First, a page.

In what comes as absolutely heartbreaking news, a 13-year-old student from Odisha’s Rayagada district lost his life in an attempt to access something as basic as primary education due to the presence of the digital divide; something which has widened even more during the pandemic lockdowns.
The 13-year-old-boy, named Andriya Jagaranga was a student of a missionary school in Cuttack who had been attending online classes from his home as a consequence of the months of lockdown. As his mobile wasn’t receiving a proper signal on the day the accident occurred, Andriya went to the hilltop in search of network. Since it had rained heavily, he slipped from the hill and fell down. He was rushed to the hospital where he succumbed to his injuries and was declared dead.
That’s the kind of harsh reality that the young students of our country, especially those belonging to the economically weaker sections and rural population of our society are undergoing. This and such other incidents have brought to the forefront the ever-widening digital divide that exists in our country.
The gates of schools and colleges of India have been shut for more than a year now. There is no denying that educational institutes, private as well as government, began with online education soon after the whole country entered into lockdowns. The implementation of it, however, was complete chaos. Even after one year of online education, students are struggling with online classes due to poor technological infrastructure and the widening digital divide.
What is digital divide?
The digital divide is a gap between those who have access to digital technology like computers and internet connections and those who don’t have access. Digital divide denies people access to good quality digital technology for the purpose of accessing education, work, and essential information. In a world that is so heavily dependent on technology, imagine having no digital devices and internet.
India has the second-largest internet user base in the world having more than 630 million internet users. India is also the only country where data prices are cheap even for the poor can afford. Nevertheless, India still has a wide digital divide. A majority of India’s population, more than 60%, resides in rural areas where internet connectivity is considerably low. To put it simply, for every urban bred person having an internet connection, every rural person lacks one. Besides, although the data pack made available by telecommunication companies is cheap, the devices required to make use of the internet aren’t.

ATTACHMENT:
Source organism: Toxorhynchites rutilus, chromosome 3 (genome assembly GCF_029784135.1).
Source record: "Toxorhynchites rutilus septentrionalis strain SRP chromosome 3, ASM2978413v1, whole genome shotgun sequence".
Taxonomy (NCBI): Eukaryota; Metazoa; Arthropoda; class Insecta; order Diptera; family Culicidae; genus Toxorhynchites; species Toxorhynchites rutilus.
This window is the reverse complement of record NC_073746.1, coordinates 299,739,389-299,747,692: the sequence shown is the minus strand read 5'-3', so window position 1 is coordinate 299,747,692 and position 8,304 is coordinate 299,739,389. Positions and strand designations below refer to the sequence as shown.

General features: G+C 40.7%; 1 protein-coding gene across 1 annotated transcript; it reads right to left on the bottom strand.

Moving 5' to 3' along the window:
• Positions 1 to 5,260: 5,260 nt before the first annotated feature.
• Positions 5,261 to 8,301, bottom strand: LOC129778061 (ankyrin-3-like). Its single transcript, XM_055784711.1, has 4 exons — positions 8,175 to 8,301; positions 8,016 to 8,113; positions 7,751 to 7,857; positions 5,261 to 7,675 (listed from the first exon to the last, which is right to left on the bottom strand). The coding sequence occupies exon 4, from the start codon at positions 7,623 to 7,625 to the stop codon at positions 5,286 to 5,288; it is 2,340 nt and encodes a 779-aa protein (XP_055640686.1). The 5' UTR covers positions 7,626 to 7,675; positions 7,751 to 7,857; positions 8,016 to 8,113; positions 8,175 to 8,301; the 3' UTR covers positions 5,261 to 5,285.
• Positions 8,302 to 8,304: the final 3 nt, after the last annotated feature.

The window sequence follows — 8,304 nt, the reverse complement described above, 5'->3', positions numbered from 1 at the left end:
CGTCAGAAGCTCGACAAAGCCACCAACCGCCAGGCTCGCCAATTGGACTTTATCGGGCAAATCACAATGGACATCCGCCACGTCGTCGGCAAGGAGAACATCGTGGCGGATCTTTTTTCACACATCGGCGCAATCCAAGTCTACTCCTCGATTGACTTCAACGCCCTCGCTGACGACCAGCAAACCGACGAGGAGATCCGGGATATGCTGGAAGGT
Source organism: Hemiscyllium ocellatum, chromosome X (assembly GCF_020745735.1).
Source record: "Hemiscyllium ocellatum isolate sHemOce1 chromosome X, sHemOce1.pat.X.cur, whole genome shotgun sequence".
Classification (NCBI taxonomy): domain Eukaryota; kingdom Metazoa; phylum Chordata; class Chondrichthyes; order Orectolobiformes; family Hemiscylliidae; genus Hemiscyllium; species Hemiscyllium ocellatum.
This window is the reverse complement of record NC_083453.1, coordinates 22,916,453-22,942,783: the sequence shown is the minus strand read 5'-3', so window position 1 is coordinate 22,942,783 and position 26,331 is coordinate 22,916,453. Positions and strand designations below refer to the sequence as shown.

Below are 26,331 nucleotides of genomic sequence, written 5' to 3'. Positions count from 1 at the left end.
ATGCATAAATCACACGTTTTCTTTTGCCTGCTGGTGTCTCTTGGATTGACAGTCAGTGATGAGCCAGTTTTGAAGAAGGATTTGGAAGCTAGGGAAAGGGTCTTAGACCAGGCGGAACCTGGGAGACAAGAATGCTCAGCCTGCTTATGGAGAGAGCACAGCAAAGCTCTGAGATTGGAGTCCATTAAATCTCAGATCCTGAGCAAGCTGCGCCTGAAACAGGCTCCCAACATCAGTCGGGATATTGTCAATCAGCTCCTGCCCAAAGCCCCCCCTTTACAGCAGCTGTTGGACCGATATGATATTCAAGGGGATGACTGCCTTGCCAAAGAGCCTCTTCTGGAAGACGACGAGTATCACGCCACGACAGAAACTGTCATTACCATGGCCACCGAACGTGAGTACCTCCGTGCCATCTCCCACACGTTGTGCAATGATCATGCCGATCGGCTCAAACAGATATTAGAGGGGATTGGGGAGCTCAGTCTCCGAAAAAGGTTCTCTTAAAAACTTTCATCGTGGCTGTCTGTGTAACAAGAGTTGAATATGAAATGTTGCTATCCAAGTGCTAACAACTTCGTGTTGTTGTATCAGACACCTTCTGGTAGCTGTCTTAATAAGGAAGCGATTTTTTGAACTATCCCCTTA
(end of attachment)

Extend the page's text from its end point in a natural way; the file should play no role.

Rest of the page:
After schools shifted to online education post lockdown, families who used to earlier earn and run their monthly expenses in just 5,000 Rs were forced to spend around 15,000 Rs to buy a smartphone for their children to keep their education going. Further, if a family had more than one child, accessing education for all with just one smartphone due to economical constraints became challenging thereby affecting children’s education.
Poor families who were once couldn’t afford to buy groceries due to a shortage of money now began facing the added burden of monthly data recharge. Many who were extremely poor could not even afford to buy a separate smartphone for their children who then had to wait for their parents to get back home from work.
It is also crucial to note that out of the total number of mobile phone owners in India, only 42% of the owners had smartphones. Moreover, with the pandemic hitting the economy so hard and the loss of jobs, this percentage is only coming down.
While these issues have continued to haunt the parents as well as students, lack of good quality internet connection and technological glitches have made life for students even more miserable. Those staying in extremely remote or hilly areas find it especially difficult to communicate or access online classes seamlessly. Constant logging out of students, especially during online exams have taken a toll on their academic. To add to that parents and students of many schools and universities have also complained about the authorities not cooperating at all.
Gender Inequality has risen
Digital Divide has also shot up gender inequality. In a country where any ‘extra expense like education’ on daughters is considered a burden, most families chose to withdraw their daughters from schools and colleges. Most parents were also reluctant to trust their daughters with separate mobile phones.
Illiteracy is always a hurdle
Digital divide is not just about lack of internet connection, it is also caused by a lack of education and literacy. Many parents themselves weren’t literate enough to use these technologically advanced devices, software and other services. This created a lot of confusion among parents, students as well as teachers. Many teachers themselves weren’t updated with the latest technology. Hence the transition from classroom teaching to virtual/online teaching was a mammoth task.
The pandemic brought to the surface challenges which otherwise would have never been identified. It brought to everyone’s notice, how our country lacks this infrastructure and needs to take rigorous steps to address these issues. Now, with the third COVID wave just around the corner, it seems like schools and colleges are still far from reopening their gates to their students and thus, it becomes all the more important for the concerned authorities to take corrective step to better online education in India.